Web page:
Layalina Prods. is attempting to succeed where the U.S. government has failed.
The Washington-based not-for-profit shingle, set up in the aftermath of 9/11 to produce TV programming for the Arab and Muslim worlds, has made a reality skein for pan-Arab satcaster MBC.
“On the Road in America” follows three Arab students as they travel through the U.S.
The 12-part, $1.6 million skein, which preemed Jan. 18, airs in primetime on MBC 1, where it gets a regular aud share of around 12%.
While U.S.-funded newscaster Al Hurra is viewed suspiciously by many Arabs, Layalina’s approach seems to have a better chance of promoting dialogue between Arabs and Americans in the media.
“The good thing about this show is that it offers a complicated view of the U.S. through the eyes of Arab students,” says Mazen Hayek, MBC’s group director of marketing and public relations.
The shingle was founded by Richard Fairbanks, who was Ronald Reagan’s ambassador-at-large and a special Mideast peace negotiator.
Former President George H.W. Bush is honorary chairman of its board, which includes Henry Kissinger, James Baker and Lee Hamilton.
“We think that ‘On the Road’ and Layalina’s efforts are effective tools to reach a broad and deep audience in the Arabic-speaking world,” Fairbanks says.
The shingle’s initial plans to set up its own satcaster were dropped after discovering the pan-Arab market was already saturated with more than 200 channels. The focus soon shifted to creating programming that could help foster positive representations for Arabs and Muslims.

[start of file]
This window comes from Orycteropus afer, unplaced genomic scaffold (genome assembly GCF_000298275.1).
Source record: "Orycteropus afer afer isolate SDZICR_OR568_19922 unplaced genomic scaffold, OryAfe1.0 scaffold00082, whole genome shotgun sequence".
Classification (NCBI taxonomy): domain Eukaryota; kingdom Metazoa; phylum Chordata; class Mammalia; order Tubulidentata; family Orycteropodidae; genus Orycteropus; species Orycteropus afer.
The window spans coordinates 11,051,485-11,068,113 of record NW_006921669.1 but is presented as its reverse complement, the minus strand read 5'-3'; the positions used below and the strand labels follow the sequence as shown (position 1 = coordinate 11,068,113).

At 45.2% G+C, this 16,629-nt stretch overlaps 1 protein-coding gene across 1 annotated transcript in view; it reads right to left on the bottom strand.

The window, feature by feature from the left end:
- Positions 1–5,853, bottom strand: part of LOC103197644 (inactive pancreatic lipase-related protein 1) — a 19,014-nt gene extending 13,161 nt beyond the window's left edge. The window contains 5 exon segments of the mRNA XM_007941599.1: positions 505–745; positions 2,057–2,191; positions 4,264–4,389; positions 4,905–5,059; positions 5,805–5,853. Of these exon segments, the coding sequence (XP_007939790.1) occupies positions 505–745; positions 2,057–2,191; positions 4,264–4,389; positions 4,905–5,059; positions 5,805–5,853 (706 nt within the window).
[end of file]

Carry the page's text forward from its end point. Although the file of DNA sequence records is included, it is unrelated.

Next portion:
Execs at Layalina are developing “Al Sa’at” (The Hour), an investigative news show like “60 minutes,” with MBC’s newscaster Al Arabiya, as well as sponsoring animated series “Ben and Izzy,” which Jordanian shingle Rubicon is producing.
“As a nonprofit organization that does not accept funding from any government, Layalina has been accepted by our viewers, especially given the quality of the programming,” says “On the Road” exec producer Leon Shahabian.
Skein’s other exec producer is Emmy-winning Jerome Gray, who wrote and directed most of the episodes.
U.S. distribution for “On the Road” is being repped by New Line Television, which is shopping the series to U.S. cable networks.
There are also plans for a second series following American students as they travel through the Mideast.
“We look forward to bringing ‘On the Road’ to domestic audiences, as the need for increased cross-cultural understanding between the United States and the Arab world has never been greater,” Shahabian says.